The Effectiveness of the Anti-Begging Laws in India

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The minute your car halts at a red light, a shabby woman with her weakling of a child walks to your car begging for money to feed her baby. Or, when you are travelling on a train, a poor blind man walks across the compartment singing miserably and asking for alms. Or, when you are right outside a restaurant a lad clad in ripped clothes begs you for food money. In a poverty and hunger stricken India, beggars are everywhere today.

Under Bombay Prevention of Begging Act, 1959, begging has been defined as the act of soliciting or receiving alms in public or private places by pretending to sing, dance, sell any article, or exhibiting any sore injury or wound, having no visible means of subsistence but begging or otherwise.

The definition is filled with ambiguities and other such inconsistencies making it very easy for the police to arrest even poor looking people. An anti-begging squad of the police is clearly instructed to bring in a “certain minimum” beggars daily. Since this law permits police to arrest without a warrant, they arrest suspected beggars from places like railway stations, bus terminuses, temples and mosques, many of whom are innocent. If any questions are asked, they are subjected to police brutality and harassment.

Once apprehended, beggars are held in a reception centre, an institution devised to temporarily detain such beggars before they are presented in court. On reaching such a centre, families are separated – men, women, and children are kept in different rooms. They are later frisked for any money or personal belongings which are taken away and a receipt is given to the inmate – not for the entire amount but for the remainder of what the constable helps himself to.

A report prepared by the University of Pune on begging in Delhi describes perfectly how wretched and unhygienic these centres are: the sick and the healthy are allotted adjoining rooms. The doctor is so frightened of the unwell inmates that he refuses to touch them. Blankets, durries and pillows are never cleaned, disinfected or replaced. An entire block of 150 persons is allowed only one cake of Carbolic soap and two faucets of water. Tooth-paste is distributed a night before court appearances which take place only once a week. If it is distributed on any other day, the inmates may safely assume that a magistrate shall visit the next day.

The latrine block has only six seats and clogs quickly as only one janitor, responsible for cleaning six such blocks, is incapable of keeping them reasonably clean. The food here is always uncooked and inadequate – peons and clerks swoop away meals cooked for inmates and drink countless cups of tea throughout the day. Sleeping wards, on the other hand, despite being large enough for 90 persons, are over occupied and have only one small door and two small windows.

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In court, magistrates are least bothered about whether an accused was arrested for begging on reasonable grounds or not. They are only concerned about disposing these cases at the quickest. Thus, these accused are often compelled to plead guilty expecting that they will be released on a bond of abstinence from begging.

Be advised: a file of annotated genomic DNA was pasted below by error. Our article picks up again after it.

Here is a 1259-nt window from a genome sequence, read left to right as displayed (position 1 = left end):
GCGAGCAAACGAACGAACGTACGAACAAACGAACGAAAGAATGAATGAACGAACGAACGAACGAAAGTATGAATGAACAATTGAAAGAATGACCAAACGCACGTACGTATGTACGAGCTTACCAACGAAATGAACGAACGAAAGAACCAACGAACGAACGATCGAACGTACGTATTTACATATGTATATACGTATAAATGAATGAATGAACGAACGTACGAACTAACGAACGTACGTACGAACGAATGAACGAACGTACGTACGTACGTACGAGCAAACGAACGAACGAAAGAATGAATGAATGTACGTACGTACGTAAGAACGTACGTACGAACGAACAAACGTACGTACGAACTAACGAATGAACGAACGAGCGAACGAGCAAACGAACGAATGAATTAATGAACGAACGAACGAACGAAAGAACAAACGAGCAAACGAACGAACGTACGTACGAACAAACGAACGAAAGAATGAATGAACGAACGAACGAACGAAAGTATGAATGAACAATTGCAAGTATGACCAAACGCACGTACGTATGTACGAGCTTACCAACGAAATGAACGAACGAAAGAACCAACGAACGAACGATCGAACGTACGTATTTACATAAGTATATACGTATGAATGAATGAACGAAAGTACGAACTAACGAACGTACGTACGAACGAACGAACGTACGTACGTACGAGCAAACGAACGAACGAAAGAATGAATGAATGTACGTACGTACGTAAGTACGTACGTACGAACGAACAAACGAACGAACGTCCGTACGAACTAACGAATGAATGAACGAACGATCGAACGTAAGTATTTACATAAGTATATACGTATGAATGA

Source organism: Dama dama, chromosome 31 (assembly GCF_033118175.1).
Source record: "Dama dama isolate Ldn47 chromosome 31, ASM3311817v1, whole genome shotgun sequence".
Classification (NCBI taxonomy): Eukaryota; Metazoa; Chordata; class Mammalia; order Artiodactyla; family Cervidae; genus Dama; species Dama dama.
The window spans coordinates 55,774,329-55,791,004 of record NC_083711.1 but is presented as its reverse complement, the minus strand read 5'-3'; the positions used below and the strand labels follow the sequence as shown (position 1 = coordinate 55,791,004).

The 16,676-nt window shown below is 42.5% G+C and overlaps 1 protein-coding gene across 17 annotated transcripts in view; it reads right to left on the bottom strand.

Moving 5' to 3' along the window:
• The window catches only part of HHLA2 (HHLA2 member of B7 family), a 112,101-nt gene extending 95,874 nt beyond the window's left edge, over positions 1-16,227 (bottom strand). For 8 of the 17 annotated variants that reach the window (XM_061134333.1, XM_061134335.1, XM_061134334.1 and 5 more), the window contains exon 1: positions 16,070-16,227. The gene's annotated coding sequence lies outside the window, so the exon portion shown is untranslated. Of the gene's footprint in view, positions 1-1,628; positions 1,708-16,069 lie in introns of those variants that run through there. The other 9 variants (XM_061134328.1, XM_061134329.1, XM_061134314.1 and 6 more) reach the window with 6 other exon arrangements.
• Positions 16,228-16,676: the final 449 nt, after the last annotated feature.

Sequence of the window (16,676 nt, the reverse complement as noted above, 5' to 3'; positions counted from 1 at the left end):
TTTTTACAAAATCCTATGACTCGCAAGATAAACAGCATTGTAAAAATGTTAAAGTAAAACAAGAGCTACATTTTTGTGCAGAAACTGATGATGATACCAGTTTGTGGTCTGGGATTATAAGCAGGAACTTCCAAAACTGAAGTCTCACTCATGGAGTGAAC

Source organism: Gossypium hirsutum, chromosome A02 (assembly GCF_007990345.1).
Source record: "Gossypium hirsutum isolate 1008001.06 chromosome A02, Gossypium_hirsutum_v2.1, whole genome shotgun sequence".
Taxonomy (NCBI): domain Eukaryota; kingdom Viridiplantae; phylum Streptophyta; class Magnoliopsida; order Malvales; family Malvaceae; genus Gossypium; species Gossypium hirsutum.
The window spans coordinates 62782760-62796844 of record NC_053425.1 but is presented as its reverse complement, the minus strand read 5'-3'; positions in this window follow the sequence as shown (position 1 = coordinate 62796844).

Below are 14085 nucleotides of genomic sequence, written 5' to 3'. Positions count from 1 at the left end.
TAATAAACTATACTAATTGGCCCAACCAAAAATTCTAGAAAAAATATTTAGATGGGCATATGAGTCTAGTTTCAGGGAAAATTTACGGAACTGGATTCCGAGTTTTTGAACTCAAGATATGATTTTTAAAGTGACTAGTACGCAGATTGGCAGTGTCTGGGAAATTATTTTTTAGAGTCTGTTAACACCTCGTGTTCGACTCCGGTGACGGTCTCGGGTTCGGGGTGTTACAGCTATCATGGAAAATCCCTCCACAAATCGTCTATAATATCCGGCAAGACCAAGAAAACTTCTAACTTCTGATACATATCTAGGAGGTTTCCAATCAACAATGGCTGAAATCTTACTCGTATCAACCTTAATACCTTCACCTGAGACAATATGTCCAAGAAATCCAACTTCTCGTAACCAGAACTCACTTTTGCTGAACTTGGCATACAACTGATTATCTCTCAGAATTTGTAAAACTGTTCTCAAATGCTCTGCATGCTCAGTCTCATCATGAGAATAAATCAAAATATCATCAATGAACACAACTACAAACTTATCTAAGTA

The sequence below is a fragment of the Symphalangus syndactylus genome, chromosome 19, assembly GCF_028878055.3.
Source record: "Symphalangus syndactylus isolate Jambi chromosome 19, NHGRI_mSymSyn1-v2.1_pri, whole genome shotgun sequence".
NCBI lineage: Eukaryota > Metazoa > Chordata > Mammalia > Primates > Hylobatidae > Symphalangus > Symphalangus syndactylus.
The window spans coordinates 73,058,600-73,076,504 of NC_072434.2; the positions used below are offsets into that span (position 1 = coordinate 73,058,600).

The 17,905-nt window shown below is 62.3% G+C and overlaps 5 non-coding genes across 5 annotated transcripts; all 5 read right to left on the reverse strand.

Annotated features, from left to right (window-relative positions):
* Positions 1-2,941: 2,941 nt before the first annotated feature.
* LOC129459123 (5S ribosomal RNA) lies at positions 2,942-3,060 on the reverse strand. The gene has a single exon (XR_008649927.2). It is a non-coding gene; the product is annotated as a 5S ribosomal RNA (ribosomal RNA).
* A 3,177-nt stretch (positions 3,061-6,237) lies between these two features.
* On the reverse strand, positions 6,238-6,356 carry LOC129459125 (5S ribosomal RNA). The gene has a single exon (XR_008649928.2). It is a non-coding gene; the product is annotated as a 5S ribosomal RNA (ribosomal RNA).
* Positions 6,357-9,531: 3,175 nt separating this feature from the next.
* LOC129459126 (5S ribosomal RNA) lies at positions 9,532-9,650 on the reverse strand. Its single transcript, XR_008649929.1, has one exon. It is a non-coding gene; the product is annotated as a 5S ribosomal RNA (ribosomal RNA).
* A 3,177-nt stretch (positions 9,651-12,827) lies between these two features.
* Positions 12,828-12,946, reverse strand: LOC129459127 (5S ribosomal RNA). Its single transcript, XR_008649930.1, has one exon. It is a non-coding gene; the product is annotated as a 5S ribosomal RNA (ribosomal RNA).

In case an accused is convicted of begging, he may serve anytime between 1 and 10 years in a beggars’ home. These homes are not any better than the reception centres. Convicted beggars are to be educated and trained in vocational courses ranging from agriculture to baking, to enable them to lead dignified lives. They are instead, forced to scrub toilets or work in the kitchen.

Despite spending over Rs. 26 crores on five such homes in Delhi, they are in a terrible condition. One of these has been converted into a detention centre, three others are lying empty and the only operational home has only 13 inmates.

Begging in India has grown to such an extent that organised begging mafia now dominate Indian cities. Persons looking destitute stricken are trained and made to beg with the sole intention of earning a livelihood. A day’s gross collection is then divided, with the leader taking away the largest share.

Instead of tracking down such mafia, the police detain persons who are innocent. A recent revelation gave that majority of the inmates at a beggar’s home in Mumbai are not even poor. They are just elderly suffering from mental illnesses, cancer caught by the police while walking on roads. Meanwhile, their families are frantically looking for them who have been missing for a while now.

To cease such injustice, the Ministry of Social Justice had proposed The Persons in Destitution (Protection, Care and Rehabilitation) Model Bill, 2016 – a draft that sought to repeal the archaic Bombay Prevention of Begging Act, 1959. Its provisions were clearer and lighter, aimed to favour the poor and to end begging rackets.

The government, however, chose to drop the model bill – a move condemned by Delhi High Court’s Chief Justice, Gita Mittal. Many pleas were filed in courts across the country seeking fundamental and human rights for beggars in and outside beggars’ home. Proper food and medical care were also sought in reception centres and beggars’ homes. But since the government is responsible for citizens living below the poverty line, there is only so much that can be done.

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